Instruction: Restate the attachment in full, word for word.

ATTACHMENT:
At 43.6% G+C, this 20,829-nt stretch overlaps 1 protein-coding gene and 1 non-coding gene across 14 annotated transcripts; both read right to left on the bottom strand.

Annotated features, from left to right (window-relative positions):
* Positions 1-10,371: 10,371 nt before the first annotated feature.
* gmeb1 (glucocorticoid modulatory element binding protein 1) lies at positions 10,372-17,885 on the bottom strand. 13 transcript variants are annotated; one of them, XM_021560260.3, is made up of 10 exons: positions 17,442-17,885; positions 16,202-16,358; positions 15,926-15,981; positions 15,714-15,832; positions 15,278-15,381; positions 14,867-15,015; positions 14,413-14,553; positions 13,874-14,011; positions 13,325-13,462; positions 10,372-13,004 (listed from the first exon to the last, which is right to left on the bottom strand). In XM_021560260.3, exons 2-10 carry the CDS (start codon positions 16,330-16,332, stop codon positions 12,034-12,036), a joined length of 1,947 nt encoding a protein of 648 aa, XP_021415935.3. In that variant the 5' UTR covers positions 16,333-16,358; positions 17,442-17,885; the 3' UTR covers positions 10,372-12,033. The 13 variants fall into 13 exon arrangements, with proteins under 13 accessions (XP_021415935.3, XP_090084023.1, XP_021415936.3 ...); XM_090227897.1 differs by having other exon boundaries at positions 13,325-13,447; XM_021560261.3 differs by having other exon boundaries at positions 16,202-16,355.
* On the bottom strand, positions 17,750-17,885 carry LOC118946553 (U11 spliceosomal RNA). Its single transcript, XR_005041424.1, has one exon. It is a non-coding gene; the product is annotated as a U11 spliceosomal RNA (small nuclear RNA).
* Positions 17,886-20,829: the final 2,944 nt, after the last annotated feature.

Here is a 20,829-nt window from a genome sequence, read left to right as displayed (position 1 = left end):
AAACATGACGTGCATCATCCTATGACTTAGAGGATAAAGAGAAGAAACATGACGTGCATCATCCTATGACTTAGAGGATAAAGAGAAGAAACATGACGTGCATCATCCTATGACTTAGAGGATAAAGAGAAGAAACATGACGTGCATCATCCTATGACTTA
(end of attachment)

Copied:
At 43.6% G+C, this 20,829-nt stretch overlaps 1 protein-coding gene and 1 non-coding gene across 14 annotated transcripts; both read right to left on the bottom strand.

Annotated features, from left to right (window-relative positions):
* Positions 1-10,371: 10,371 nt before the first annotated feature.
* gmeb1 (glucocorticoid modulatory element binding protein 1) lies at positions 10,372-17,885 on the bottom strand. 13 transcript variants are annotated; one of them, XM_021560260.3, is made up of 10 exons: positions 17,442-17,885; positions 16,202-16,358; positions 15,926-15,981; positions 15,714-15,832; positions 15,278-15,381; positions 14,867-15,015; positions 14,413-14,553; positions 13,874-14,011; positions 13,325-13,462; positions 10,372-13,004 (listed from the first exon to the last, which is right to left on the bottom strand). In XM_021560260.3, exons 2-10 carry the CDS (start codon positions 16,330-16,332, stop codon positions 12,034-12,036), a joined length of 1,947 nt encoding a protein of 648 aa, XP_021415935.3. In that variant the 5' UTR covers positions 16,333-16,358; positions 17,442-17,885; the 3' UTR covers positions 10,372-12,033. The 13 variants fall into 13 exon arrangements, with proteins under 13 accessions (XP_021415935.3, XP_090084023.1, XP_021415936.3 ...); XM_090227897.1 differs by having other exon boundaries at positions 13,325-13,447; XM_021560261.3 differs by having other exon boundaries at positions 16,202-16,355.
* On the bottom strand, positions 17,750-17,885 carry LOC118946553 (U11 spliceosomal RNA). Its single transcript, XR_005041424.1, has one exon. It is a non-coding gene; the product is annotated as a U11 spliceosomal RNA (small nuclear RNA).
* Positions 17,886-20,829: the final 2,944 nt, after the last annotated feature.

Here is a 20,829-nt window from a genome sequence, read left to right as displayed (position 1 = left end):
AAACATGACGTGCATCATCCTATGACTTAGAGGATAAAGAGAAGAAACATGACGTGCATCATCCTATGACTTAGAGGATAAAGAGAAGAAACATGACGTGCATCATCCTATGACTTAGAGGATAAAGAGAAGAAACATGACGTGCATCATCCTATGACTTA